Decades of work on producing a new semiconductor is paying off for Raytheon
An edge in developing and producing gallium-nitride (GaN) semiconductor material is behind Raytheon's hard-fought win of the U.S. Navy's Next-Generation Jammer contract and could set a benchmark for competitors seeking to take on the company in future sensor competitions, Raytheon officials say.
GaN circuits, housed on “wafers,” can efficiently amplify high-power radio-frequency signals at microwave frequencies. “GaN emits five times the radio-frequency power of the previous [gallium-arsenide] technology, a property that results in smaller, more affordable, more powerful and efficient electronic circuits,” says Joe Smolko, manager of advanced technology programs at Raytheon.
The Next-Generation Jammer (NGJ) contract win over BAE Systems and a Northrop Grumman/Excelis team was the first major capture attributed to Raytheon's advances with GaN, he says. It is also underpinning the company's design for the Navy's Air and Missile Defense Radar to replace the sensors on the service's Aegis fleet; Raytheon won against Lockheed Martin and Northrop Grumman.
Raytheon produces GaN circuits at its foundry in Andover, Mass., the only facility to earn a manufacturing readiness level of eight by the Pentagon. “This is the highest level obtained by any organization in the defense industry for this technology,” Smolko says.
The GaN effectively allows for shrinking sensor components and decreasing weight, key factors in fabricating an airborne pod. “The power efficiency of GaN is key to NGJ, so you can go to higher power and get within the [size, weight and power]” constraints of the pod, says Travis Slocumb, vice president of electronic warfare systems at Raytheon. The company has been working with the semiconductor material for about 15 years.
The Navy plans to introduce its new NGJ into the fleet on the EA-18G in 2020, although development has slipped six months because of a bid protest.
The service cleared Raytheon, which originally won the work estimated to be worth $7 billion including development and production, to restart technology development last month. Last July, BAE protested Raytheon's win of the $279 million technology development project. After reevaluating bids, the Navy announced Jan. 24 it will stick with Raytheon. The NGJ will eventually replace the ALQ-99, which has been used on the EA-6B Prowler and EA-18G Growler.
The 22-month technology development phase will focus on maturing systems for Increment 1, which includes the electronic-warfare capability against mid-band radio frequencies. “Increment 1 is the only funded program and covers the most critical threats,” says Capt. John Bailey, the Navy's program manager for Airborne Electronic Attack Systems and the EA-6B Prowler.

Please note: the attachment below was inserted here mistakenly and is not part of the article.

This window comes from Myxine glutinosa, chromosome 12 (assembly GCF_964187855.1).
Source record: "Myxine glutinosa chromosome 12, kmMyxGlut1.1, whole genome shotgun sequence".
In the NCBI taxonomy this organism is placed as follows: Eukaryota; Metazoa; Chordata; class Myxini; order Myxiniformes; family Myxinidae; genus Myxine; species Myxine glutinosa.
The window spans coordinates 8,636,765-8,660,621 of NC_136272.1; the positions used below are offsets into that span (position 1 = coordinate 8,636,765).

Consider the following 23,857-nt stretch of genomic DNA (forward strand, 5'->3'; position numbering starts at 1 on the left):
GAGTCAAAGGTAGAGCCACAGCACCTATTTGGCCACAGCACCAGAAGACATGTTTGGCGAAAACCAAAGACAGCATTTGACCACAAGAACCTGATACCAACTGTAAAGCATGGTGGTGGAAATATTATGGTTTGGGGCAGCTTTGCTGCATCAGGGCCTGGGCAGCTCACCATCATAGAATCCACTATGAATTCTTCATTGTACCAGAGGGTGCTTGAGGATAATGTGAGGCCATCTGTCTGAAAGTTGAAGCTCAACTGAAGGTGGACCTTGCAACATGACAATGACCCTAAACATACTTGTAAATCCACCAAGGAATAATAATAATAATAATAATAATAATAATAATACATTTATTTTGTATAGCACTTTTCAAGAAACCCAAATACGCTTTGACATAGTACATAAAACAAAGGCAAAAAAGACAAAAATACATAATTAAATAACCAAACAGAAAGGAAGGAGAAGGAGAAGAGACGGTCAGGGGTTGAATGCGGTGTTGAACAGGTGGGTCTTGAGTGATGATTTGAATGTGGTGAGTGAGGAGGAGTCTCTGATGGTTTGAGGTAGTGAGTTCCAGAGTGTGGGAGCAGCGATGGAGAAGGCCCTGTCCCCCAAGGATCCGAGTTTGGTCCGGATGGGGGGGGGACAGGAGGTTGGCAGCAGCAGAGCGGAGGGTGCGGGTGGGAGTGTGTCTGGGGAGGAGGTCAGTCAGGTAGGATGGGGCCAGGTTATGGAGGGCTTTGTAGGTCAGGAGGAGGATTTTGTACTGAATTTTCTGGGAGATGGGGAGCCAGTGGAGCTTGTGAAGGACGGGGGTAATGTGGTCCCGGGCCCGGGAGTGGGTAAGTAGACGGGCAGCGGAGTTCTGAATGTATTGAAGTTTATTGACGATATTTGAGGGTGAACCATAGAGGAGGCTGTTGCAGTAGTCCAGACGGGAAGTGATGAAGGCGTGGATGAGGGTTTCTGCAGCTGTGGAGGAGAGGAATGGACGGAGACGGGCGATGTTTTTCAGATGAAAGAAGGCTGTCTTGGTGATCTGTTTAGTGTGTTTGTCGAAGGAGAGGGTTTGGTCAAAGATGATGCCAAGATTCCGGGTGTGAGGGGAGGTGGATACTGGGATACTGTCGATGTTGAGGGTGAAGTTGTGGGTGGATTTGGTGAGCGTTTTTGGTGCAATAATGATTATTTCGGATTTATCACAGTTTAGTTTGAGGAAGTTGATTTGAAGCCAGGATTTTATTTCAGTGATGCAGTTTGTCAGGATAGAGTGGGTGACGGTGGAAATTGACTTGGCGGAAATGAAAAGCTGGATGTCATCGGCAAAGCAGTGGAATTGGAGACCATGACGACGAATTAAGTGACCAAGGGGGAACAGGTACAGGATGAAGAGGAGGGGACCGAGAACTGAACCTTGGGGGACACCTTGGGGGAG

Increments 2 and 3, notional follow-ons for jamming of low- and high-band systems, respectively, are not yet funded, Bailey says. While the mid-band jammer can focus on such missions as standoff jamming of integrated air defense radars, the future increments also could address a variety of communications links. Increments 2 and 3 would be ready for operational use in 2022 and 2024, respectively.
Once approved, however, the Navy intends to conduct a “full and open competition” for these future increments, he says.
Increment 1 development is slated to begin in the second quarter of fiscal 2016, Bailey says, with production to follow two years later. The Navy plans to buy 228 pods, two each for 114 EA-18Gs.
The NGJ will bring significant advances over the ALQ-99's 45-year-old technology relying on traveling-wave tube and solid-state technologies, Bailey says. The Increment 1 NGJ will employ active, electronically scanned array (AESA) capabilities, providing improved power, jamming and beam steering. It also allows the jammer to address a higher number of targets than the ALQ-99.
One benefit of the new technology is targeted jamming; today's systems cause interference, effectively producing radio-frequency collateral damage. NGJ is designed to be a more elegant capability that can enable use of friendly systems while offering jamming of specific portions of the spectrum for an adversary's sensors.
During the technology development phase, Raytheon will develop a pathfinder pod on its own funding and fly it on a company-owned test aircraft.
Each subsystem—power generation, AESA arrays, exciters, cooling systems and structural components—will be tested in a relevant environment in order to verify it is sufficient to achieve a technology readiness level of 6 during the technology development phase, Bailey says. The tech demo will culminate in a preliminary design review, and wind-tunnel test articles will be built to support aero performance, stability and control test requirements.
Full-scale pod tests would follow in the development phase.
Raytheon is working under a cost-plus, incentive-fee contract, the use of which underscores the complexity of the work being done in technology development. The Pentagon recently has embraced fixed-price deals in an effort to reduce its financial exposure to cost overruns, but such contract types are not employed for programs requiring higher levels of invention. The contract incentives are focused on performance with the effective isotropic radiated power, cost, schedule and weight of the system, Bailey says.
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